You may have heard that dogs and their owners really do look alike. Now, new research has shown that owners and their pups often share personality traits, too.
A paper, published in the Journal of Research in Personality, says a dog's personality reflects the personality of its owner. It also explains that dogs experience personality changes similar to how humans do over the course of their lives.
Two researchers from Michigan State University surveyed the owners of 1,600 d ...read more
Susanne Hecker, Muki Haklay, Anne Bowser, Zen Makuch, Johannes Vogel & Aletta Bonn. (2018). Citizen Science: Innovation in Open Science, Society and Policy. University College London Press.
Scientific progress is intertwined with the triad of the state, the scientist, and the citizen, all of which are emphasized in the field of citizen science. Taking a largely European perspective, Citizen Science: Innovation in Open Science, Society and Policy by Hecker at al., is in ...read more
When New Horizons flew past Pluto and its moon Charon in 2015, it took a lot of pictures. From studying those images, scientists have recently realized that while both bodies are covered in craters, almost none of those craters are small, meaning there may not be many small bodies around to smash into them. This changes astronomers’ views of the Kuiper Belt, the region of small – but apparently not too small – rocky and icy bodies of which Pluto is a part.
No Tiny Crater ...read more
It has been a great week for humans banging on things around the solar system. Japan's Hayabusa2 probe touched down and grabbed a sample of asteroid Ryugu; NASA's InSight is hammering into the surface of Mars; and a private Israeli spacecraft named Beresheet is heading toward an April landing on the Moon. But we are just beginners at the game. Nature has been banging and moving things around in the solar system for billions of years--and doing it with impressive efficiency.
Case in point: ...read more
There are only so many hours in the day, and when work or school sucks up eight of them, it can be hard to squeeze in time for family, friends, exercise or binging Netflix. As a result, we often don’t get those eight hours of precious sleep during the week. But catching some extra z’s on the weekend can make up for it, right?
Wrong, say researchers at the University of Colorado Boulder. In a recent study, they found that catching up on sleep during the weekend doesn’t countera ...read more
It's easy to forget it, but much of the world is invisible to us. I don't mean that in the sense of things being really tiny, or in any metaphorical way. No, most of the world is literally invisible.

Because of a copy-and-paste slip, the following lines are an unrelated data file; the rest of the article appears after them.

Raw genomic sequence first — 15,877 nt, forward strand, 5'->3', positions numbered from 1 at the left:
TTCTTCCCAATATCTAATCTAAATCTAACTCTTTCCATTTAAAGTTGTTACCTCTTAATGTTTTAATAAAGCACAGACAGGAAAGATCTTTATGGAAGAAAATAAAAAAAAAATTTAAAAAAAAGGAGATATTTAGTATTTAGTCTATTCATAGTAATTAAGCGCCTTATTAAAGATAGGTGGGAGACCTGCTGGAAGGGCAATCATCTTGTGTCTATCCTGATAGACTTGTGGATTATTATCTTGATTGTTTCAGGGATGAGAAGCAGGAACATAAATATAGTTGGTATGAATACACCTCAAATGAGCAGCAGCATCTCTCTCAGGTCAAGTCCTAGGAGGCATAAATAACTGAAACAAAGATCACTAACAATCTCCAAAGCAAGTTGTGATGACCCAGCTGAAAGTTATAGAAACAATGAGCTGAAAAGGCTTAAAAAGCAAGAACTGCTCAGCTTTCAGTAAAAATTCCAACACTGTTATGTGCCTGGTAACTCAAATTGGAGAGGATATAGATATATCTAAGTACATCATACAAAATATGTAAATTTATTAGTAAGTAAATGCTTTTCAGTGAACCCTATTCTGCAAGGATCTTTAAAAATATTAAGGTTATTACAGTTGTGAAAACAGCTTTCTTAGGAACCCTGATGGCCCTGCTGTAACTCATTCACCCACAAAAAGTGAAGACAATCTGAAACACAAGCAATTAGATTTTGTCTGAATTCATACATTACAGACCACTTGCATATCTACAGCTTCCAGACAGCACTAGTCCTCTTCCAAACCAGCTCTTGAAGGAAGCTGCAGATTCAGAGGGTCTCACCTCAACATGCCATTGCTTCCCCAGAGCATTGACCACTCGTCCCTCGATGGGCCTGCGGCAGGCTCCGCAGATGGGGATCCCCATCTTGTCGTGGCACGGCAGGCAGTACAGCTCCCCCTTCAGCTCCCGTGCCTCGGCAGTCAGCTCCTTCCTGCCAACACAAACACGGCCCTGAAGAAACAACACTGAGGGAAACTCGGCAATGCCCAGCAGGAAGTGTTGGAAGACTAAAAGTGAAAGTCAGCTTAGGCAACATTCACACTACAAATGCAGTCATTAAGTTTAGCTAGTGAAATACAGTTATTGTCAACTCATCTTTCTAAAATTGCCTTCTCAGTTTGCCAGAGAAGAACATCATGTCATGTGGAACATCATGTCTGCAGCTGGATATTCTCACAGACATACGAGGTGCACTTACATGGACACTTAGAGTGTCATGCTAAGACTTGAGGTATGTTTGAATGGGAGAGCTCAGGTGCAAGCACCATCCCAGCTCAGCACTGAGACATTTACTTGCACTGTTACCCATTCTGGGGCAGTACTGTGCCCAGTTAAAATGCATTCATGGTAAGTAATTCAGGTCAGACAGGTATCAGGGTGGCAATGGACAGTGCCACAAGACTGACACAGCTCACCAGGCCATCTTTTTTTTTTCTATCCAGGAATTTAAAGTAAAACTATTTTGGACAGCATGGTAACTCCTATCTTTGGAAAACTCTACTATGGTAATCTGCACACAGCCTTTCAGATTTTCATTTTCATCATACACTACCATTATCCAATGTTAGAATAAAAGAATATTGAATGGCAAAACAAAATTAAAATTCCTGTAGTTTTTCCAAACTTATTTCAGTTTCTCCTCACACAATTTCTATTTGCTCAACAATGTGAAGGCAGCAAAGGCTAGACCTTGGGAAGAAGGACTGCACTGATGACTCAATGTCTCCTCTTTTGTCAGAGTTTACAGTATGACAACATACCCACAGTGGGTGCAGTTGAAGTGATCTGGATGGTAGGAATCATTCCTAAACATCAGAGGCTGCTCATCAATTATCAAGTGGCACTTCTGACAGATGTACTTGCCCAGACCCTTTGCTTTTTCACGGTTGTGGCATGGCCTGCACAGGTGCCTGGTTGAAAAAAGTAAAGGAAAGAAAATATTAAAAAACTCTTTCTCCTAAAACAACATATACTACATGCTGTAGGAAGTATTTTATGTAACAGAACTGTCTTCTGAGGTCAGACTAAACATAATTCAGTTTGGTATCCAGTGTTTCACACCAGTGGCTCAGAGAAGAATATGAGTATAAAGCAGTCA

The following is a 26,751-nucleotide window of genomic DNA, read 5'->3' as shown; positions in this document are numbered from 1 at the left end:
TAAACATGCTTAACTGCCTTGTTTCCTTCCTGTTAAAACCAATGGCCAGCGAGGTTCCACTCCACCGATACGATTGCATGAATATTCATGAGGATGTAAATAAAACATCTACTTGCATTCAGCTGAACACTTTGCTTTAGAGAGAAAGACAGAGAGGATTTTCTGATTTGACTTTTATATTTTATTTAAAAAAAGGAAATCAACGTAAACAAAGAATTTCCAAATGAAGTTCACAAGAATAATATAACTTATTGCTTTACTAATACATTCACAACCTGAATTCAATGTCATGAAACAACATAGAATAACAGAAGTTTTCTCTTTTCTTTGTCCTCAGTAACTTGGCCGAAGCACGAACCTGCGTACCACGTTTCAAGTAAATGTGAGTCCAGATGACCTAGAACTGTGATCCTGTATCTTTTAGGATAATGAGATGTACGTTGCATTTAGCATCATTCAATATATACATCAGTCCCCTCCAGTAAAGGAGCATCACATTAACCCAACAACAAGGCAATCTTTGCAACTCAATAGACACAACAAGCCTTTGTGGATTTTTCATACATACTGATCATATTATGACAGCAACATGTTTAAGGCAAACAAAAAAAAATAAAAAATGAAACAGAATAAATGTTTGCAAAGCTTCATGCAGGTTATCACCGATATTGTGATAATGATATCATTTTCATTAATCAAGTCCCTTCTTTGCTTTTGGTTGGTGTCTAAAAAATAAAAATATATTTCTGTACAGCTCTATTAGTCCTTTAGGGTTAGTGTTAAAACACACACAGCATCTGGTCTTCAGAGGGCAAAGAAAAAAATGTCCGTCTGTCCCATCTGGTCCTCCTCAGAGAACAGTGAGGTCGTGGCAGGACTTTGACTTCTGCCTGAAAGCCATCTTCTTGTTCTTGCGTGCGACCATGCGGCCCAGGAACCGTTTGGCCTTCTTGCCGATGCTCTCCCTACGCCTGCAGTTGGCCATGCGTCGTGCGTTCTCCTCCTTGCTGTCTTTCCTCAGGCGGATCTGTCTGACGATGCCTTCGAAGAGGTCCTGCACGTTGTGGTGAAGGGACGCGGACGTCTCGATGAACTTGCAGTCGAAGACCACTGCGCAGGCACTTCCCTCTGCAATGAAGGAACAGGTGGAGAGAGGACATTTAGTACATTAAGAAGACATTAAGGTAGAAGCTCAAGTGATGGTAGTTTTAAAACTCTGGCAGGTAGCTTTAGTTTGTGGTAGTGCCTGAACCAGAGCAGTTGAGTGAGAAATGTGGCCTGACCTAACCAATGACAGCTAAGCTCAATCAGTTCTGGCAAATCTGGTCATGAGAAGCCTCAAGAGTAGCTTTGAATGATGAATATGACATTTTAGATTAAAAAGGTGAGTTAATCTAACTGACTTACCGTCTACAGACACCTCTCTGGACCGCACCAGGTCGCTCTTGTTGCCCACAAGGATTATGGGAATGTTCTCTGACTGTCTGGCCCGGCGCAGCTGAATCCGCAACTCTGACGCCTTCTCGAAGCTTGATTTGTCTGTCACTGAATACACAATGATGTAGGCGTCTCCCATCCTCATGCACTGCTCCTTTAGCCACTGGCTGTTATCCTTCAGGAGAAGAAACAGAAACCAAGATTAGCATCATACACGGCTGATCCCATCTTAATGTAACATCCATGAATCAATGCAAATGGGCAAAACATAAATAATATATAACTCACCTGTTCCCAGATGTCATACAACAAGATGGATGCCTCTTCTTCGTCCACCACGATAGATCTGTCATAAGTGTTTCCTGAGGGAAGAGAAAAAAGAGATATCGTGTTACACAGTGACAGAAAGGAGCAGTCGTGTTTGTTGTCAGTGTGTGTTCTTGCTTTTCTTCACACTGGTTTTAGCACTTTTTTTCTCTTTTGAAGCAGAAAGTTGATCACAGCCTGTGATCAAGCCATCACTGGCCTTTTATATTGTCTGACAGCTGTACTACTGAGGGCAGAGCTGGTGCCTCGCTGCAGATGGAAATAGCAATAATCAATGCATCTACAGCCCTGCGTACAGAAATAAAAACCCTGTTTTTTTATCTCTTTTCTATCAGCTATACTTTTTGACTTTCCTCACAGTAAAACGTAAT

That's because what we call visible light is actually a tiny sliver of the much greater electromagnetic spectrum. The rainbow we see sits in the middle of a vast continuum of wavelengths, including everything from high energy gamma and ultraviolet radiation to much lower infrared and radio wa ...read more
A 17th-century Russian nobleman named Butterlijn had a bone to pick with his surgeon. Butterlijn, the story goes, had been struck in the head with a sword, and his surgeon repaired the injury by transplanting a piece of dog bone into Butterlijn’s skull. He survived, only to be excommunicated by his church because he was deemed no longer fully human. Butterlijn demanded that the surgeon take the dog bone back out; when the surgeon tried, he found that Butterlijn’s skull had regrown ar ...read more
Everything old is new again in TV-land, as it so often is. Last week we learned that kids still watch more television than anything else, and this week a new study comes out confirming what many of us have long suspected: too much TV can rot your mind — if you're over 50. It’s like the 80s never left!
Now, to be fair, it’s all couched in the careful language of science, so technically it’s a decline in verbal memory that is associated with watching a specific amount of T ...read more
A NASA rover deployed to Chile’s Atacama desert has discovered microbes in one of the most Mars-like environments on Earth. It could prove helpful in the search for life on Red Planet.
The life that the rover found was adapted to extremely salty environments, much like those on Mars. Scientists also say the life was patchy, which they expected and called a basic rule of ecology. That's because nutrients and water tend to accumulate in pools. But finding that this also holds true in extrem ...read more
The last time Jim Murphy saw snow in Los Angeles, he was 11 years old. It was December, 1968 — a week or so before holiday break — and the already unruly class was stirred into a frenzy when one sixth grader spotted the flurries outside.
“Of course, everyone ran out of the classroom,” Murphy recalls. “The teacher had no control.”
Northridge, where Murphy grew up, is a neighborhood of Los Angeles that sits at about 800 feet above sea level. Snow is more comm ...read more
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